My Style Journey…

I think the best way to describe my style is to explain how my style developed. I believe style and fashion is a form of personal expression, so I would say my style has been a journey, just like my development as a person has been.

Firstly, as a teenager, a time where personal style tends to most especially develop, I really didn’t have much of a personal style. I followed trends, wore whatever was popular, with a few personal likes thrown in. For example, I remember in the summer of 1998, khaki pants from the GAP were popular where I was, so I had a pair and wore them often. Nevermind that I felt awkward in those khakis because I felt it made me look heavier; I just wanted to keep critical classmates at bay.

I do remember during my junior and senior year two shirts from Mandee that could be best described as boho-like. I loved those shirts, but tried my best not to wear them too much or else those critical classmates would not be kept at bay.

You see, I didn’t have a lot of self-esteem in high school. In fact, I had zero self-esteem. I was bullied a lot, and blamed myself for it, thus leading to a self-loathing mentality. But the clothes I wore did not reflect that. Instead, I relied on clothes to make me feel better about myself. The prettier the shirt, for example, the better I would feel.

Yet, this didn’t always work. It wasn’t like if I wore a lovely shirt, I would like myself. If anything, the pretty clothes were like a costume, pretending to be something I wasn’t. It was like a role I was trying to assume, and I would do this for many years – wearing clothes to make me feel better about myself.

Yes, I would insert a few outfits that I personally liked, no matter the trends or what people said. Starting in high school, I loooooved skirts and dresses. I felt feminine that way and tried to wear them often. Too bad kids at school would mock me, saying I looked like a teacher (OK, I did), and that made me afraid to wear the clothes I wanted. Basically, I was too concerned with others thought about me, so I never really developed myself as a person. Instead of getting to know myself and explore myself, I was consumed with what people thought of me (or what I thought they thought of me) for many years – and I mean, many.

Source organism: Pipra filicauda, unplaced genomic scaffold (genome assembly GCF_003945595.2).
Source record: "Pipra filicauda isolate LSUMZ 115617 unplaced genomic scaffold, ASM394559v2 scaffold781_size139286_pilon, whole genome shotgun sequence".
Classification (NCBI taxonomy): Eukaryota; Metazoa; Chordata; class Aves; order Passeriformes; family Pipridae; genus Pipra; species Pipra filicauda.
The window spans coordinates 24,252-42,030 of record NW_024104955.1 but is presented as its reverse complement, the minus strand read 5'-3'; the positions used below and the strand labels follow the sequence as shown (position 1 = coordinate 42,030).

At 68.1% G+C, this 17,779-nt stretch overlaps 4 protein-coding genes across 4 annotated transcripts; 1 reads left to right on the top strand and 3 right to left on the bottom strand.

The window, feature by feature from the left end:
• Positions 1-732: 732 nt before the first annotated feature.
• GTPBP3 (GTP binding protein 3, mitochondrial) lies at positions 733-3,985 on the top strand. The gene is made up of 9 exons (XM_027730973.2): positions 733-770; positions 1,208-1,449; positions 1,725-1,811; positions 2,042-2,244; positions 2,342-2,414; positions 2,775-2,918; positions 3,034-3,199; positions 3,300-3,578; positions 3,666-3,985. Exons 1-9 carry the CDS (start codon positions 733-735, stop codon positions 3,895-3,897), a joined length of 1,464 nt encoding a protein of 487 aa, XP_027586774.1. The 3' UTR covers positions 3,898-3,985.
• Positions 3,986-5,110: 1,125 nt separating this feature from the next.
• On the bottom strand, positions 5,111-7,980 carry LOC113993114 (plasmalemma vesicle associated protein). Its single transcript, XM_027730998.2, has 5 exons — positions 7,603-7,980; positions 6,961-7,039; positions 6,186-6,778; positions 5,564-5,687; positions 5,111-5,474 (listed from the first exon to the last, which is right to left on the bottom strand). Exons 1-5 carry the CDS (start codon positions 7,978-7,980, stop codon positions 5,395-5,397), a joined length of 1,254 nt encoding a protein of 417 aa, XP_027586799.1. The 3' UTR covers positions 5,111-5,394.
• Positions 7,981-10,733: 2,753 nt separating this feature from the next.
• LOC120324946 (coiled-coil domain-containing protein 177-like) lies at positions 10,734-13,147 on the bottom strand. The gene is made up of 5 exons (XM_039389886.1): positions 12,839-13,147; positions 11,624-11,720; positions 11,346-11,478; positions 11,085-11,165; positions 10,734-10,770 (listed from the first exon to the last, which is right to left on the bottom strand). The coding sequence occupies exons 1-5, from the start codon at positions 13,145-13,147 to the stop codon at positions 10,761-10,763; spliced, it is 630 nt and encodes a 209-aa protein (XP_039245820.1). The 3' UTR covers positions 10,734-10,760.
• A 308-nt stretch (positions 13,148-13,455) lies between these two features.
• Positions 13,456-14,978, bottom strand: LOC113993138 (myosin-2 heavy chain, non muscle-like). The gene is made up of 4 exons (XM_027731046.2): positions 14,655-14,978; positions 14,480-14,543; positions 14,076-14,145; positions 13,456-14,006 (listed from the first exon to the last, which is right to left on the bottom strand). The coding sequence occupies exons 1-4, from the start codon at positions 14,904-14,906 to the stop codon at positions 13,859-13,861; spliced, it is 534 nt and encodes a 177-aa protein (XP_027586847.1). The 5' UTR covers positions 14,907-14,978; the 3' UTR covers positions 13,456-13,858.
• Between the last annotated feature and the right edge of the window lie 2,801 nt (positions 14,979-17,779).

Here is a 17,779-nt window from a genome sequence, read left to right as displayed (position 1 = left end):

You might recall an earlier post where I explored my interest in goth sub-culture. It is true in junior high and high school, I admired some goth style, particularly the witchy and the Victorian-like styles. But I didn’t have to guts to explore that side of me for a number of reasons. Among them, fear of being bullied and too self-loathing to truly express who I was.

So, for my teens, 20s, and early 30s, I wore clothes that I felt I should wear, not what I wanted. Yes, I wore a lot of skirts and dresses. But I wore what was trendy, or I would wear something to make me feel pretty, to mask the ugliness I felt inside. Again, I felt the clothes I wore were making up for what I did not have or feel.

You could say, since style is personal and a reflection of one’s self, my style during this period reflected me running away from myself and trying to be something I wasn’t.

Things started to change when I was 31 and moved from Staten Island to Brooklyn. I was on my own for the first time, and free to get to know myself and develop a sense of self. I didn’t expect that to happen, but once it began, it was exciting. And a little scary at the same time. A new world had opened up, and a new me was coming to light. At this time, I remember wearing pastel sweaters with sequins on them, sparkly tops, and gold glittery flats. As in, outfits to make me feel pretty since I felt ugly inside.

But as I got to know myself, and became kinder to myself, I began to eschew these items. I started to go with plainer, simpler clothes, and to my thrill, I did not feel ashamed. I didn’t care anymore what people thought, and it was liberating. I also began to explore the boho-chic look, though not all of it would appeal to me. Some did, like peasant tops and Roman coin jewelry. But I wasn’t fully boho.

Eventually, I began to feel more comfortable in darker clothes, particularly black. But I was still hesitant. I was afraid of being teased for wearing too much black. I wasn’t ready to let that side of me out.

Then came a dark period in my life, so to speak. I was at this job from hell, that caused me to develop serious mental health issues. I began to embrace darker colors, and soon began to explore the goth subculture again. I became honest with myself that I should’ve been a goth as a teen, and felt like I missed out on a major development period in both style and as a person. After all, I had spent years and years trying to be something I wasn’t and not being honest with myself. So, where would I be now if I had done that whole goth phase when I was younger?